I’ll cut her a little bit of slack, since she’s a friend of mine. But still, this is DRACULA we’re talking about. Of course the character is not bound by and contained exclusively in the novel in which he made his debut, so I could rationalize that Ms. Erin Chapman is not dissing Dracula so much as she is Bram Stoker, and not Stoker so much as she is dissing his most famous work. Ms. Chapman, of VAMPED, you see, had never read the novel before, and she is obviously not an English Lit major, since she admits: “I don’t exactly make it a habit of reading books this old so I have no point of comparison.” Ah, Erin, had you ever been forced to read GREAT EXPECTATIONS or JUDE THE OBSCURE methinks you would appreciate just how action-packed is DRACULA.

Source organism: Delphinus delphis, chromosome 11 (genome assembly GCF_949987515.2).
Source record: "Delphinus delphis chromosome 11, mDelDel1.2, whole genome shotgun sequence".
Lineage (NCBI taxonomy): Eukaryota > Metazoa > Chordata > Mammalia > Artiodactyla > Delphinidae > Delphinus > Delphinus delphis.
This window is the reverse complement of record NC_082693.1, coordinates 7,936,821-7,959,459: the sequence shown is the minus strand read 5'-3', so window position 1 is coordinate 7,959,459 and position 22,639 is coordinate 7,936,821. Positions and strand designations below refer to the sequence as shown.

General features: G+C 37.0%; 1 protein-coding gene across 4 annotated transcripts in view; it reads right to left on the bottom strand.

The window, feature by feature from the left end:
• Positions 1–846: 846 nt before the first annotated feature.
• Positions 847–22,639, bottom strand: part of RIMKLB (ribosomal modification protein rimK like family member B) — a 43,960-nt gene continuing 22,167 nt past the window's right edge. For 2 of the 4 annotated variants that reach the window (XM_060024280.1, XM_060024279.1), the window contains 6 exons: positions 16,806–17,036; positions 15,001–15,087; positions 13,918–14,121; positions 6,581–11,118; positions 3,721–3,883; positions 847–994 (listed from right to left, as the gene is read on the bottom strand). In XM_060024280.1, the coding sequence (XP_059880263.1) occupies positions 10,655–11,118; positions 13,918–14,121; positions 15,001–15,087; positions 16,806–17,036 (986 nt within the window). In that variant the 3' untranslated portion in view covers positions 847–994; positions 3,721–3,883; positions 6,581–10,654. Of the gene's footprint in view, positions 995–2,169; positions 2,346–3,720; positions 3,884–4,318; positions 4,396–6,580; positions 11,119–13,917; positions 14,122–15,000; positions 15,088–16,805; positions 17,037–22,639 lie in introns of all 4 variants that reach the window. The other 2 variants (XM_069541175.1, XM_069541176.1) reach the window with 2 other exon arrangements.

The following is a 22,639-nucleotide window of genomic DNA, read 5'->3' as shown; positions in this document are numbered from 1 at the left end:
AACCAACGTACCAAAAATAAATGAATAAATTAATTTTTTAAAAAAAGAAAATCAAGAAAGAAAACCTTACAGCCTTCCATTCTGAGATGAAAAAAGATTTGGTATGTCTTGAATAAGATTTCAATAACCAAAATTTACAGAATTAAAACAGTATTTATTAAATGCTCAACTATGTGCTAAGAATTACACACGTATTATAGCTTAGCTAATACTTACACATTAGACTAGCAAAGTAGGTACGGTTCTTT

Erin didn’t savage the book too badly, honestly, just said that it wasn’t her “type” of story, which is fine. To each his, or her, own. She has every right to be wrong if she so chooses. She does admit, thankfully, else I would have to lambaste her soundly here, that the vampire genre “owes a great deal to Stoker as he set the stage for authors and filmmakers to come.” I’ll go one step farther, though: The vampire genre would not even exist today if it wasn’t for Stoker’s novel. Like it, love it, or loathe it, DRACULA is the foundation upon which it all rests. Upon that rock Stoker built his modern Myth. And the scorn of critics shall never prevail against it.